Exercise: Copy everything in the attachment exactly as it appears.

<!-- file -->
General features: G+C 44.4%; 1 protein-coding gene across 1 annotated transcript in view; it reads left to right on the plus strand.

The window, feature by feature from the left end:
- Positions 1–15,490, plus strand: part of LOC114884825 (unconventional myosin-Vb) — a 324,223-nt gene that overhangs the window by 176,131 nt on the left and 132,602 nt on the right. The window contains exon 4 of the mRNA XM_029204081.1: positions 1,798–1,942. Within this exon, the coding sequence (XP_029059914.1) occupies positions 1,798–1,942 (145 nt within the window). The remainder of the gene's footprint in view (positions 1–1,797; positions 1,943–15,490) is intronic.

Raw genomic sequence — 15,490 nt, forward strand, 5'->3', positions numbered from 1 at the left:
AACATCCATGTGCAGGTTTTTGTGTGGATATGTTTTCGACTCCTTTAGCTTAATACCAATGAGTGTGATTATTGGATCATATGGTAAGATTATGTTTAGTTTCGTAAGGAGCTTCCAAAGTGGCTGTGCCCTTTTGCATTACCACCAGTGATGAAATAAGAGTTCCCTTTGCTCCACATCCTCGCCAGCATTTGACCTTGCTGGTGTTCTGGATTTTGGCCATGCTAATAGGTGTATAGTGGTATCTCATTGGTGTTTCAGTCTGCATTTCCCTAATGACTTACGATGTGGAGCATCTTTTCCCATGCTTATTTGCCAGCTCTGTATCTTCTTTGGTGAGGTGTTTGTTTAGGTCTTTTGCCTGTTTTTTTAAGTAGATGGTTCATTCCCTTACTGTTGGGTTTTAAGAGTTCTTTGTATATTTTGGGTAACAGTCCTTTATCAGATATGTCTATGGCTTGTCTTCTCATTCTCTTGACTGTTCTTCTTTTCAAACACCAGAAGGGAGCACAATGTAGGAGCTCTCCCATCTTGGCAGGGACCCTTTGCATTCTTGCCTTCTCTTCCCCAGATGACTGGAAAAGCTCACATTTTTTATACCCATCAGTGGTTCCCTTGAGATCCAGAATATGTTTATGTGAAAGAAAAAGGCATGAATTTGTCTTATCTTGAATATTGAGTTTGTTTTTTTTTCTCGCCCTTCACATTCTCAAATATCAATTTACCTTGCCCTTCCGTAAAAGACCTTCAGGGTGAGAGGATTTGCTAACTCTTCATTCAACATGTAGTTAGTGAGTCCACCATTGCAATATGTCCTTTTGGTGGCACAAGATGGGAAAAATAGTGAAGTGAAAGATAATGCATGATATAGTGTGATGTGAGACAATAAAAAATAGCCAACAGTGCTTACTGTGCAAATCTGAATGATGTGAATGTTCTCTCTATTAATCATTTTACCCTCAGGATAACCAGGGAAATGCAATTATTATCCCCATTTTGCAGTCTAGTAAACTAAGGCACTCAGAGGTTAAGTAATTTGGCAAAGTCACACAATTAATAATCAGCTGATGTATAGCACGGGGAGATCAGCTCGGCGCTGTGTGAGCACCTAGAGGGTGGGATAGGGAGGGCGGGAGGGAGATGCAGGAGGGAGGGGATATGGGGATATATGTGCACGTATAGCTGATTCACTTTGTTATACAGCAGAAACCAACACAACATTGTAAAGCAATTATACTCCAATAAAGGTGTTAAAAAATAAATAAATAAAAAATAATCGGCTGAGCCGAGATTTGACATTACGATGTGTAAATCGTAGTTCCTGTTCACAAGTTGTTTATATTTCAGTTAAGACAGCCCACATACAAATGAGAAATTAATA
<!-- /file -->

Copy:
General features: G+C 44.4%; 1 protein-coding gene across 1 annotated transcript in view; it reads left to right on the plus strand.

The window, feature by feature from the left end:
- Positions 1–15,490, plus strand: part of LOC114884825 (unconventional myosin-Vb) — a 324,223-nt gene that overhangs the window by 176,131 nt on the left and 132,602 nt on the right. The window contains exon 4 of the mRNA XM_029204081.1: positions 1,798–1,942. Within this exon, the coding sequence (XP_029059914.1) occupies positions 1,798–1,942 (145 nt within the window). The remainder of the gene's footprint in view (positions 1–1,797; positions 1,943–15,490) is intronic.

Raw genomic sequence — 15,490 nt, forward strand, 5'->3', positions numbered from 1 at the left:
AACATCCATGTGCAGGTTTTTGTGTGGATATGTTTTCGACTCCTTTAGCTTAATACCAATGAGTGTGATTATTGGATCATATGGTAAGATTATGTTTAGTTTCGTAAGGAGCTTCCAAAGTGGCTGTGCCCTTTTGCATTACCACCAGTGATGAAATAAGAGTTCCCTTTGCTCCACATCCTCGCCAGCATTTGACCTTGCTGGTGTTCTGGATTTTGGCCATGCTAATAGGTGTATAGTGGTATCTCATTGGTGTTTCAGTCTGCATTTCCCTAATGACTTACGATGTGGAGCATCTTTTCCCATGCTTATTTGCCAGCTCTGTATCTTCTTTGGTGAGGTGTTTGTTTAGGTCTTTTGCCTGTTTTTTTAAGTAGATGGTTCATTCCCTTACTGTTGGGTTTTAAGAGTTCTTTGTATATTTTGGGTAACAGTCCTTTATCAGATATGTCTATGGCTTGTCTTCTCATTCTCTTGACTGTTCTTCTTTTCAAACACCAGAAGGGAGCACAATGTAGGAGCTCTCCCATCTTGGCAGGGACCCTTTGCATTCTTGCCTTCTCTTCCCCAGATGACTGGAAAAGCTCACATTTTTTATACCCATCAGTGGTTCCCTTGAGATCCAGAATATGTTTATGTGAAAGAAAAAGGCATGAATTTGTCTTATCTTGAATATTGAGTTTGTTTTTTTTTCTCGCCCTTCACATTCTCAAATATCAATTTACCTTGCCCTTCCGTAAAAGACCTTCAGGGTGAGAGGATTTGCTAACTCTTCATTCAACATGTAGTTAGTGAGTCCACCATTGCAATATGTCCTTTTGGTGGCACAAGATGGGAAAAATAGTGAAGTGAAAGATAATGCATGATATAGTGTGATGTGAGACAATAAAAAATAGCCAACAGTGCTTACTGTGCAAATCTGAATGATGTGAATGTTCTCTCTATTAATCATTTTACCCTCAGGATAACCAGGGAAATGCAATTATTATCCCCATTTTGCAGTCTAGTAAACTAAGGCACTCAGAGGTTAAGTAATTTGGCAAAGTCACACAATTAATAATCAGCTGATGTATAGCACGGGGAGATCAGCTCGGCGCTGTGTGAGCACCTAGAGGGTGGGATAGGGAGGGCGGGAGGGAGATGCAGGAGGGAGGGGATATGGGGATATATGTGCACGTATAGCTGATTCACTTTGTTATACAGCAGAAACCAACACAACATTGTAAAGCAATTATACTCCAATAAAGGTGTTAAAAAATAAATAAATAAAAAATAATCGGCTGAGCCGAGATTTGACATTACGATGTGTAAATCGTAGTTCCTGTTCACAAGTTGTTTATATTTCAGTTAAGACAGCCCACATACAAATGAGAAATTAATA